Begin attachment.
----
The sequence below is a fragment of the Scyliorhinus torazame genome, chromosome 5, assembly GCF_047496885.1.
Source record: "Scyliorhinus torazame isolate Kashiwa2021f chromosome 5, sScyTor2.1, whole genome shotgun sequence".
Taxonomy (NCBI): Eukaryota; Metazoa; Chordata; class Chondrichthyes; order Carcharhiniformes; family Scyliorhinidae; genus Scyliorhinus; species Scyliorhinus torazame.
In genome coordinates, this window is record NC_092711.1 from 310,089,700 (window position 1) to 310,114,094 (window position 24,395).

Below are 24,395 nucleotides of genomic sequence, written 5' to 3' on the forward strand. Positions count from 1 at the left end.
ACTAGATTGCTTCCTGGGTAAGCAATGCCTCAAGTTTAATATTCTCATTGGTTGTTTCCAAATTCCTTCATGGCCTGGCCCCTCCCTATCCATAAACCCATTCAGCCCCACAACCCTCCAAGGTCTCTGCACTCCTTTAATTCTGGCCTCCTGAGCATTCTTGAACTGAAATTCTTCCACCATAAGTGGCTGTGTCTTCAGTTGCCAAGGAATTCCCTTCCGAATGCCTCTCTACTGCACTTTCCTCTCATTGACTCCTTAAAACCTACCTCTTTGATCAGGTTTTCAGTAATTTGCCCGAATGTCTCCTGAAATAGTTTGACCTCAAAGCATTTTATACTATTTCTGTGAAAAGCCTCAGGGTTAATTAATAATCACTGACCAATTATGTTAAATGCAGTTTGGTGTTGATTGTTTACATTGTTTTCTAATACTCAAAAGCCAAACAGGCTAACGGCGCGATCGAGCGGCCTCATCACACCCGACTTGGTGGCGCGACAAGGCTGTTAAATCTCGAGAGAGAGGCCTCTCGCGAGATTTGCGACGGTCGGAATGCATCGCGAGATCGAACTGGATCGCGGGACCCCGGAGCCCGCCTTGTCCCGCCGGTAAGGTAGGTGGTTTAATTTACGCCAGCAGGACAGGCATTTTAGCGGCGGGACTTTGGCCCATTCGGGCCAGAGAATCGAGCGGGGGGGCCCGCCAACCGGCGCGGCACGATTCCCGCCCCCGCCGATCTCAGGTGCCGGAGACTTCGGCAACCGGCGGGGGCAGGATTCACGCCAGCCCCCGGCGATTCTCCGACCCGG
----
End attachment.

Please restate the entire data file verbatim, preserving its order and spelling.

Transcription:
The sequence below is a fragment of the Scyliorhinus torazame genome, chromosome 5, assembly GCF_047496885.1.
Source record: "Scyliorhinus torazame isolate Kashiwa2021f chromosome 5, sScyTor2.1, whole genome shotgun sequence".
Taxonomy (NCBI): Eukaryota; Metazoa; Chordata; class Chondrichthyes; order Carcharhiniformes; family Scyliorhinidae; genus Scyliorhinus; species Scyliorhinus torazame.
In genome coordinates, this window is record NC_092711.1 from 310,089,700 (window position 1) to 310,114,094 (window position 24,395).

Below are 24,395 nucleotides of genomic sequence, written 5' to 3' on the forward strand. Positions count from 1 at the left end.
ACTAGATTGCTTCCTGGGTAAGCAATGCCTCAAGTTTAATATTCTCATTGGTTGTTTCCAAATTCCTTCATGGCCTGGCCCCTCCCTATCCATAAACCCATTCAGCCCCACAACCCTCCAAGGTCTCTGCACTCCTTTAATTCTGGCCTCCTGAGCATTCTTGAACTGAAATTCTTCCACCATAAGTGGCTGTGTCTTCAGTTGCCAAGGAATTCCCTTCCGAATGCCTCTCTACTGCACTTTCCTCTCATTGACTCCTTAAAACCTACCTCTTTGATCAGGTTTTCAGTAATTTGCCCGAATGTCTCCTGAAATAGTTTGACCTCAAAGCATTTTATACTATTTCTGTGAAAAGCCTCAGGGTTAATTAATAATCACTGACCAATTATGTTAAATGCAGTTTGGTGTTGATTGTTTACATTGTTTTCTAATACTCAAAAGCCAAACAGGCTAACGGCGCGATCGAGCGGCCTCATCACACCCGACTTGGTGGCGCGACAAGGCTGTTAAATCTCGAGAGAGAGGCCTCTCGCGAGATTTGCGACGGTCGGAATGCATCGCGAGATCGAACTGGATCGCGGGACCCCGGAGCCCGCCTTGTCCCGCCGGTAAGGTAGGTGGTTTAATTTACGCCAGCAGGACAGGCATTTTAGCGGCGGGACTTTGGCCCATTCGGGCCAGAGAATCGAGCGGGGGGGCCCGCCAACCGGCGCGGCACGATTCCCGCCCCCGCCGATCTCAGGTGCCGGAGACTTCGGCAACCGGCGGGGGCAGGATTCACGCCAGCCCCCGGCGATTCTCCGACCCGG